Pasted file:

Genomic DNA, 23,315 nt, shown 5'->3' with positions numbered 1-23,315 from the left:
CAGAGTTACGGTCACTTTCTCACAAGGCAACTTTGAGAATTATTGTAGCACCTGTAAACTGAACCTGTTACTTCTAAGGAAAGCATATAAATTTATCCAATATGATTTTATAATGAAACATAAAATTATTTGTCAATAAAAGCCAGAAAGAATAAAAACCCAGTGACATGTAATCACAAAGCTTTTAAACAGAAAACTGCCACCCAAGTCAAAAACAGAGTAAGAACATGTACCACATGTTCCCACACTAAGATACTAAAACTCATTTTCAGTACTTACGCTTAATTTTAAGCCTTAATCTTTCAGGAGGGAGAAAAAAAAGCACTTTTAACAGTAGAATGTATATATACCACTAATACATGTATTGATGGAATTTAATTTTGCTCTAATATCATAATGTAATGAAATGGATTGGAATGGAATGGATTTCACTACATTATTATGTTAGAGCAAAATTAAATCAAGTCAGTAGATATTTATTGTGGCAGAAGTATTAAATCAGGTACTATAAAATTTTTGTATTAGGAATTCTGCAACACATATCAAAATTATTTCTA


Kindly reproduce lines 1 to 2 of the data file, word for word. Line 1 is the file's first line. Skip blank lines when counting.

Genomic DNA, 23,315 nt, shown 5'->3' with positions numbered 1-23,315 from the left:
CAGAGTTACGGTCACTTTCTCACAAGGCAACTTTGAGAATTATTGTAGCACCTGTAAACTGAACCTGTTACTTCTAAGGAAAGCATATAAATTTATCCAATATGATTTTATAATGAAACATAAAATTATTTGTCAATAAAAGCCAGAAAGAATAAAAACCCAGTGACATGTAATCACAAAGCTTTTAAACAGAAAACTGCCACCCAAGTCAAAAACAGAGTAAGAACATGTACCACATGTTCCCACACTAAGATACTAAAACTCATTTTCAGTACTTACGCTTAATTTTAAGCCTTAATCTTTCAGGAGGGAGAAAAAAAAGCACTTTTAACAGTAGAATGTATATATACCACTAATACATGTATTGATGGAATTTAATTTTGCTCTAATATCATAATGTAATGAAATGGATTGGAATGGAATGGATTTCACTACATTATTATGTTAGAGCAAAATTAAATCAAGTCAGTAGATATTTATTGTGGCAGAAGTATTAAATCAGGTACTATAAAATTTTTGTATTAGGAATTCTGCAACACATATCAAAATTATTTCTA